After returning from the war, Mills worked in Washington, D.C., in 1920 as a member of the War Department Claims Board. He decided to stay in Washington, entering private practice in administrative and general law. He worked in the nation’s capital for the rest of his life, living in the D.C. suburb of Chevy Chase, Maryland. In 1936 Mills established the firm of Underwood, Mills and Kilpatrick. In 1953 he helped to establish the firm of Mills, Partridge and Harding. Finally, from 1959 to 1969, he worked for the firm of Mills, Harding and Nairn. He officially retired from the practice of law in 1969.
On October 22, 1924, Mills married Augustina David Carr of Charlottesville, Virginia. They had three daughters: Benair (born 1925), Clara (born 1930), and Virginia (born 1935). In 1944, influenced by his youngest daughter, Mills took up a new sporting pursuit: figure skating. He eventually became proficient enough to win the “Veteran’s Dance” competition at Lake Placid, New York. From 1953 to 1956 he served as second vice president and Eastern chairman of the U.S. Figure Skating Association (USFSA). After that, until 1959, he was the USFSA’s finance chairman.
His alma mater also remained an important part of Mills’s life. He remained aware of happenings at Williams through his service as Alumni Fund chairman (1935-36), trustee (1937-39), and president of the Society of Alumni (1939-40). Mills continued to serve his nation as well; in 1941, he worked for the US War Department Amortization Board.
Abbott P. Mills died on June 4, 1973, in the Washington Hospital Center at the age of 83. The previous Sunday he had suffered severe burns. Mills was survived by Augustina and his three daughters. His remains were cremated.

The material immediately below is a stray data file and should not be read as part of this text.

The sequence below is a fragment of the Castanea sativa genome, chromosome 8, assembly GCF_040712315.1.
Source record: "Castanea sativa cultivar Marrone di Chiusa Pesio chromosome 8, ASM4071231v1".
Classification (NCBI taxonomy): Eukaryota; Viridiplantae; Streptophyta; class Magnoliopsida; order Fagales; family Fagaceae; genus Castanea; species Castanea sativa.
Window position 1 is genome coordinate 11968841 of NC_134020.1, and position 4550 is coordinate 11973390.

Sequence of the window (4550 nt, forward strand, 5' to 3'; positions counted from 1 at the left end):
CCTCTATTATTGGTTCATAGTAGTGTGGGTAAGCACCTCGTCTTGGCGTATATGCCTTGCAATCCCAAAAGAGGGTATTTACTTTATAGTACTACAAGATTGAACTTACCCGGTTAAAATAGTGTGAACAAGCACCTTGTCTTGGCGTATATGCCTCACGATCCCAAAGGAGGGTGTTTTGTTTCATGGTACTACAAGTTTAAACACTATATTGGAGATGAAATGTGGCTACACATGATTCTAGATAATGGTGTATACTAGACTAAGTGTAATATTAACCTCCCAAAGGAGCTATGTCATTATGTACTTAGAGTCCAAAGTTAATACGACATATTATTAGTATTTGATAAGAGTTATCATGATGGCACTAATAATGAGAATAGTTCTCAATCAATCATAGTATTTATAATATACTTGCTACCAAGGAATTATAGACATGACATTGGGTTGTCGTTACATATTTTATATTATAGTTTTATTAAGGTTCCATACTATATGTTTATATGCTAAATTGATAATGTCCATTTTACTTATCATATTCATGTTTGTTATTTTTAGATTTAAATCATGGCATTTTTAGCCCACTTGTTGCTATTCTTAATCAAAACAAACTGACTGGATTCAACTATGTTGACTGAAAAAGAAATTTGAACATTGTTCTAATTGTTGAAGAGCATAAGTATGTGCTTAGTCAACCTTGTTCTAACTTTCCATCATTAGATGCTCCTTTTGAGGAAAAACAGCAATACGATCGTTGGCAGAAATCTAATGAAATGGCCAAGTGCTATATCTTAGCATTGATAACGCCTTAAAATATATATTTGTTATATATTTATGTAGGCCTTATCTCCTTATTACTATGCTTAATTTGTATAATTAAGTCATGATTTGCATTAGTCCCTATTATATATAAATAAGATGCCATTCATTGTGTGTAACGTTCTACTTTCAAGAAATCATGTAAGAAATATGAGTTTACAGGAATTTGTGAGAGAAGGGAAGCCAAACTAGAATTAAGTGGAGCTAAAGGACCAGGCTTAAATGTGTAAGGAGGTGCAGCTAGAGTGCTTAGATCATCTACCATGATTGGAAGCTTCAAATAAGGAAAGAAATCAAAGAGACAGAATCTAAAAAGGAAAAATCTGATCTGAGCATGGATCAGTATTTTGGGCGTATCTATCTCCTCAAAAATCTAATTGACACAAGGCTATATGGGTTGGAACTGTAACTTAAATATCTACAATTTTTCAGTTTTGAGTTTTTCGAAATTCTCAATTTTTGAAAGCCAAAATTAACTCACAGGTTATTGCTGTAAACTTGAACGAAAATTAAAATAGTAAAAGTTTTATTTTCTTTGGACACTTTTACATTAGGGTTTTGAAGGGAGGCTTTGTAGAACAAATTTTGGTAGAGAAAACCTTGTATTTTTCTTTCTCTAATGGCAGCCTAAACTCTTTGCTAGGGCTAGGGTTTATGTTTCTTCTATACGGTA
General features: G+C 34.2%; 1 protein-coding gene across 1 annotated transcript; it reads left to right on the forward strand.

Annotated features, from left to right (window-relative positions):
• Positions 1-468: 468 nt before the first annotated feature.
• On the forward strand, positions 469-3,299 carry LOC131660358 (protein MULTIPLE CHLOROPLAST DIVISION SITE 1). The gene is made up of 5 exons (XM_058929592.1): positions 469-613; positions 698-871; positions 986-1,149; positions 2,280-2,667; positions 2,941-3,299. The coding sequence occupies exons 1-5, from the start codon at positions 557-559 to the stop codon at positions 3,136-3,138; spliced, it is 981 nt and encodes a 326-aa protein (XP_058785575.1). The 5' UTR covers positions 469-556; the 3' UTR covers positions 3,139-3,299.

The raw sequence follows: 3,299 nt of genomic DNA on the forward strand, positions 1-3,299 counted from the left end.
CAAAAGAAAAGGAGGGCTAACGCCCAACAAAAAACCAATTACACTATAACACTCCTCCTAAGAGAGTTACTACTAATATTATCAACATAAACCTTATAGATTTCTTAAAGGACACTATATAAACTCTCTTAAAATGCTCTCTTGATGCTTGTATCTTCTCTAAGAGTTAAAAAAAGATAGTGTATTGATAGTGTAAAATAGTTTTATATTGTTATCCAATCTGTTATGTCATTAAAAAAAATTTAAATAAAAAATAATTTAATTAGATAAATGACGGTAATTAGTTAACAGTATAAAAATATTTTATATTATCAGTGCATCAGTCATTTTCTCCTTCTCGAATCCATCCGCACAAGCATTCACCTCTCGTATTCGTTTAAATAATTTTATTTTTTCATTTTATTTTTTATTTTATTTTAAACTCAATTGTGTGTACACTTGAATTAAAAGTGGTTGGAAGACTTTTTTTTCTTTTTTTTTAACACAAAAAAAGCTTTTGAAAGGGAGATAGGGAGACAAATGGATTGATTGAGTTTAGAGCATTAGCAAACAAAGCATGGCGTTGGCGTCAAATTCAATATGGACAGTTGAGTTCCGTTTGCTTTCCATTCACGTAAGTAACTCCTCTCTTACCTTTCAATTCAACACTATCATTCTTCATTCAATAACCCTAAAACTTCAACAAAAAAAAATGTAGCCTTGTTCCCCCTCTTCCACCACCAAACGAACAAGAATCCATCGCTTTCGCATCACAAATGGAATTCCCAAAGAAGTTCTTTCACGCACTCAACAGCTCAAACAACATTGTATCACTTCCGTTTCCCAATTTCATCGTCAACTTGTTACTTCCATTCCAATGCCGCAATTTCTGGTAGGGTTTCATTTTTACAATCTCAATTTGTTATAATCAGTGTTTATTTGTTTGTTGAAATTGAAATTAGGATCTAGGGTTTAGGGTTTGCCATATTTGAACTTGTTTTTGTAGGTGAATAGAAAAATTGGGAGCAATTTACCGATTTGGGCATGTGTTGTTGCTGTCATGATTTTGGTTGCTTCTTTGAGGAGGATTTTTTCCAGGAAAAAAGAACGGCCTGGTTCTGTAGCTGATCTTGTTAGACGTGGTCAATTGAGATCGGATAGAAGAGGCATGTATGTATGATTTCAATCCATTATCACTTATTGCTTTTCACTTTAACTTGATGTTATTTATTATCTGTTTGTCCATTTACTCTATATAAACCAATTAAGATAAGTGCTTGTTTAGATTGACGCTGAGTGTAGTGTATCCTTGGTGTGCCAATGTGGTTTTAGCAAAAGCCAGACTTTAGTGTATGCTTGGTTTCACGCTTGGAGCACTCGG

In 1993 Mills’s daughter Benair Titus donated her father’s papers to Williams (she followed with additional materials in 2005). They document his career in college and pro baseball with programs, clippings, photos, and more. They also show his continued interest in the game over several decades, including correspondence regarding his service on the Williams All-Time teams. This man never lost his passion for baseball.
Abbott Paige Mills Papers, Williams College Archives and Special Collections. The biographical chronology available at the Archives’ website (http://archives.williams.edu/manuscriptguides/mills.php) formed the backbone of this story.
www.la84foundation.org (Sporting Life online)
Williams College Archives and Special Collections
 Sullivan, Brian. “Day 12, Nancy Hinsdale.” Berkshire Eagle, January 12, 2011.
 Cushing, Thomas. History of Berkshire County, Massachusetts, Volume II. New York: J.B. Beers & Co.: 1885: 680.
 Acts and Resolves Passed by the General Court of Massachusetts in the Year 1887. Boston, Massachusetts: Wright & Potter Printing Co., 1887: 845.
 Mills, Abbott P. “Letters to the Editor.” Williams Record, September 3, 1942.
 “Vaudeville Benefit.” Richfield Springs Daily, August 15, 1910: 1.
 “Williams Seniors Elect A.P. Mills.” Boston Globe, December 12, 1910: 5. “Live Tips and Topics.” Boston Globe, December 14, 1910.
 “Mills Captains Williams Nine.” Christian Science Monitor. June 21, 1910.
 “Williams Beats Dartmouth.” Troy (New York) Northern Budget, May 14, 1911: 6.
 “A New Third Baseman.” Sporting Life, July 1, 1911: 2.
 “Naps Beat Browns In Tenth.” New York Times, July 4, 1911.
 Sporting Life, August 19, 1911: 15.
 “The Toledo Club Lined Up.” Sporting Life, March 16, 1912: 13.
 “AL. Howell’s Toledo Tips.” Sporting Life, August 24, 1912: 17.
 “Harvard University.” Boston Evening Transcript, January 18, 1913: 16.
 “Latest News By Telegraph Briefly Told.” Sporting Life, June 14, 1913: 1; “Eastern Association Events.” Sporting Life, June 28, 1913: 28.
 “Abbott Paige Mills, Washington Lawyer.” New York Times, June 5, 1973.